25 Messages From Wildlife

In the last quarter century, nature has often reminded us that the fates of wildlife and our own species are intertwined

  • Lisa Drew
  • Apr 01, 1995
As celebration of the first Earth Day took place across the country in April 1970, brown pelican eggs on Anacapa Island off the coast of Ventura, California, were breaking under the weight of incubating adults. For four months, the birds laid eggs in a total of 552 nests without producing any young. Finally, in July, a single chick hatched on the island, the species' only regular nesting ground in the state. The cause of the eggshell thinning: DDT poisoning.

Of course, Anacapa's brown pelicans were not the only animals harmed by DDT; nor were they the only pelican population in serious trouble. But for a nation waking up to the idea that the fates of wildlife and our own species are intertwined, the island's one chick 25 years ago delivered a notably poignant message. And in that respect, the young bird was not alone. For every so often, the natural world delivers to our own species lessons that we comprehend particularly well--lessons that are in many cases taught more quietly by other animals and plants.

In honor of the 25th anniversary of Earth Day, the following list chronicles 25 of the most resonant messages this country has received from wildlife during the last quarter century. It is no accident that many are from birds; ever since the proverbial coal miners' canaries, birds have been our most telling harbingers of news from and about nature.


DDT poisons birds: Only a decade before a single brown pelican chick hatched on Anacapa in 1970, the species' young may have numbered in the thousands on the California island. But 25 years ago, DDT came close to wiping out the colony. The widespread pesticide and related chemicals had also long been poisoning brown pelicans in southeastern states--as well as ospreys, bald eagles, cormorants and many other species all over the country. By 1972, the EPA had banned the use and manufacture of DDT, not only for the sake of wildlife, but also because it was a suspected human carcinogen. That possibility was made all the more alarming by the knowledge--detailed by biologist Rachel Carson a decade earlier in her landmark book Silent Spring--that DDT had become ubiquitous, even showing up in human milk. The Environmental Protection Agency (EPA) now lists DDT, which has diminished in the environment but is still widely present, as a probable human carcinogen.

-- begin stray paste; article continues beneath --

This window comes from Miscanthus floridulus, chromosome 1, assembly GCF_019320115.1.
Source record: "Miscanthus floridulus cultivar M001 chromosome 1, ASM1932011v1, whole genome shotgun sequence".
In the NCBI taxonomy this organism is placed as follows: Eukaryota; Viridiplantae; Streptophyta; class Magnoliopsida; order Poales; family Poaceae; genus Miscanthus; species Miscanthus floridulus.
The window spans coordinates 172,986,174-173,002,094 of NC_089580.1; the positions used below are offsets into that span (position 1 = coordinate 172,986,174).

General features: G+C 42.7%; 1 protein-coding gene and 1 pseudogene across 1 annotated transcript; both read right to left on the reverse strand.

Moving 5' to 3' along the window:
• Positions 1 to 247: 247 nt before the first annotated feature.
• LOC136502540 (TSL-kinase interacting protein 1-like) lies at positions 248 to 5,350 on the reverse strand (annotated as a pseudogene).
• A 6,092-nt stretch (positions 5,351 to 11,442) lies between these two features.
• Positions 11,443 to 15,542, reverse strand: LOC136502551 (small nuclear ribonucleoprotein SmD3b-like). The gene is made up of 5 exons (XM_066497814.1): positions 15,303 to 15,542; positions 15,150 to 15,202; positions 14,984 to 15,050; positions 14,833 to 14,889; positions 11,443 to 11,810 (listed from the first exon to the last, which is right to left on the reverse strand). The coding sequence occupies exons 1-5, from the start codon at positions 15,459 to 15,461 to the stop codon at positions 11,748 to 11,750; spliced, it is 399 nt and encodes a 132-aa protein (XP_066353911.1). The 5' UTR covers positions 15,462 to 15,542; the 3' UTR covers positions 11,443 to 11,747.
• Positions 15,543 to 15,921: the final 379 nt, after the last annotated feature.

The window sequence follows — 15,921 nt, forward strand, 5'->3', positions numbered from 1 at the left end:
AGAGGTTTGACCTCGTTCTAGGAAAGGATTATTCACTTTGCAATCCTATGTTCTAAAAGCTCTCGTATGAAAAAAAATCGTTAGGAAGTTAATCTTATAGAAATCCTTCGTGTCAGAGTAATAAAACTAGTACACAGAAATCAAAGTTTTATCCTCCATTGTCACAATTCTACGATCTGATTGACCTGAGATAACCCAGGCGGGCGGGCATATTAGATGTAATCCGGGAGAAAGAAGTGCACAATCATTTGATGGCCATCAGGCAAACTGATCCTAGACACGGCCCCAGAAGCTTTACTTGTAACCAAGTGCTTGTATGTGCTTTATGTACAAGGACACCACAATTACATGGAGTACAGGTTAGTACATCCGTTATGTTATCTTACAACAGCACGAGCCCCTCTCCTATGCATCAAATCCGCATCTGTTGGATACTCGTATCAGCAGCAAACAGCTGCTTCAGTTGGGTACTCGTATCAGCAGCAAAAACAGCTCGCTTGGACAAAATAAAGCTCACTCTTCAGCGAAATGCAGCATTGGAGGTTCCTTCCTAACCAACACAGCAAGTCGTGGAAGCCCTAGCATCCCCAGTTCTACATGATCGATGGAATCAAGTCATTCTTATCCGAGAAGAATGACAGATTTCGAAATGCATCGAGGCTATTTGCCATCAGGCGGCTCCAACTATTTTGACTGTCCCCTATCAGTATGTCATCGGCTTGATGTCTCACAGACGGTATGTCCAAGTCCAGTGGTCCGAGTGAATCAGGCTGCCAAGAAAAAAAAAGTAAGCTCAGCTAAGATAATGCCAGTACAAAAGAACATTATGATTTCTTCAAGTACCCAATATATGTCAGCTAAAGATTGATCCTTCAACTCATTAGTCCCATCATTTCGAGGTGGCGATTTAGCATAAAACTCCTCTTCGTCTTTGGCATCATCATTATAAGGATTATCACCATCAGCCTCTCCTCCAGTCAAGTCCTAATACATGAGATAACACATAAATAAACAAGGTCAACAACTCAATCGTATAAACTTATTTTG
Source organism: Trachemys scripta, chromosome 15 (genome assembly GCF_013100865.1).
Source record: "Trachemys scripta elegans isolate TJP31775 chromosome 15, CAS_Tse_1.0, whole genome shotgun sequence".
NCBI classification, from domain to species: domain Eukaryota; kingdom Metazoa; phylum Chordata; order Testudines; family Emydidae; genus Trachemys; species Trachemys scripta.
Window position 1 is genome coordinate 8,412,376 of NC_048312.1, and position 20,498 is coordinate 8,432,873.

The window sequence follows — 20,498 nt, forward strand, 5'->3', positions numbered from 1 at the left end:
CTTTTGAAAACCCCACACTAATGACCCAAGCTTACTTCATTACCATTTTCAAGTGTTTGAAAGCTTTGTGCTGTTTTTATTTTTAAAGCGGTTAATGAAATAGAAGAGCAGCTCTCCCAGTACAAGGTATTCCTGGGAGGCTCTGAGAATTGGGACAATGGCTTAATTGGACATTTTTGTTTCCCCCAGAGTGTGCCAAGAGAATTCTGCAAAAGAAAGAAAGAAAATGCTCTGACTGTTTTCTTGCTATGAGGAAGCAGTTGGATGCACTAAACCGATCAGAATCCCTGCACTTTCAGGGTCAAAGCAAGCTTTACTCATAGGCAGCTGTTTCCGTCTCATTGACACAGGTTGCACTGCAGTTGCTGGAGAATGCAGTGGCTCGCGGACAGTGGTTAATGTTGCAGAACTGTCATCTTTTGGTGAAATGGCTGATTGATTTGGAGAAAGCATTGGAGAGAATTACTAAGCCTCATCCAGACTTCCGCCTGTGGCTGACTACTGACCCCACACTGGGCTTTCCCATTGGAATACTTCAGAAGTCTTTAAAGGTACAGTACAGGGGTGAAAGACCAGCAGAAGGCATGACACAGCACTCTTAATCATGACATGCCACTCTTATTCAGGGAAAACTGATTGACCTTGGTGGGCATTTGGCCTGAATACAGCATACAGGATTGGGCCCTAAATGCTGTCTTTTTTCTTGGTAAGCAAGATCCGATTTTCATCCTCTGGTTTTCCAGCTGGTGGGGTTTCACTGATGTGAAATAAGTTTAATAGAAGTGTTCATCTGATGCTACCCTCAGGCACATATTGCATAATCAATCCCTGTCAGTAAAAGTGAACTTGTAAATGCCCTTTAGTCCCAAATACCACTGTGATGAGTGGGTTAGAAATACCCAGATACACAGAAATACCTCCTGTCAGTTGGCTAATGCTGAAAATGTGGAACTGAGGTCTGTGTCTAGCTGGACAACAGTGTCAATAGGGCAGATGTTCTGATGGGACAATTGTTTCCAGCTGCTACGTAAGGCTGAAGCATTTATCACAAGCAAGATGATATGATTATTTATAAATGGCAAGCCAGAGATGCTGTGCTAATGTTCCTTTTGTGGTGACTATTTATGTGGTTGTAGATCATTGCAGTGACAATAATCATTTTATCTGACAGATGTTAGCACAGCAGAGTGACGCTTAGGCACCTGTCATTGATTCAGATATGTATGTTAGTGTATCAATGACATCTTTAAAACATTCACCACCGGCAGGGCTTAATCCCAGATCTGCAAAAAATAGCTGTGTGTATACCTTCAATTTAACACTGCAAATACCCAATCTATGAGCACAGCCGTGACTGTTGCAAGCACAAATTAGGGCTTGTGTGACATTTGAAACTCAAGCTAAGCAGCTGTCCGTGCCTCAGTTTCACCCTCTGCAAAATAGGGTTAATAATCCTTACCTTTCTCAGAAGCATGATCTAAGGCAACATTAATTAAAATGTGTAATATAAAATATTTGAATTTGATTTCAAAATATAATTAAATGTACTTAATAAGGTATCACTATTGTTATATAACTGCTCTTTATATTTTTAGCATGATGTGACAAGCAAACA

Taking action can work: The supply of whales and the uses for their meat, oil and other parts once seemed endless. But by 1972, despite some protections, many species were nearly extinct-- including the massive blue whale, the "singing" humpback and the right whale. That year, the United States declared eight whale species endangered and passed the Marine Mammal Protection Act to protect whales and dolphins in U.S. waters. But many countries kept whaling. Of course, whales were hardly the first hunted animals to convey by their very absence the need for a chance to recuperate. Bison, pronghorn and cougars, just to name a few, were in serious trouble until they were protected. But in the case of whales, the message was arguably heard the loudest of all, and "Save the Whales" became a rallying cry. In 1982, the International Whaling Commission finally agreed to a moratorium that started in 1986. Though not absolute, the uneasy truce has helped many whale species survive and even show some signs of recovery.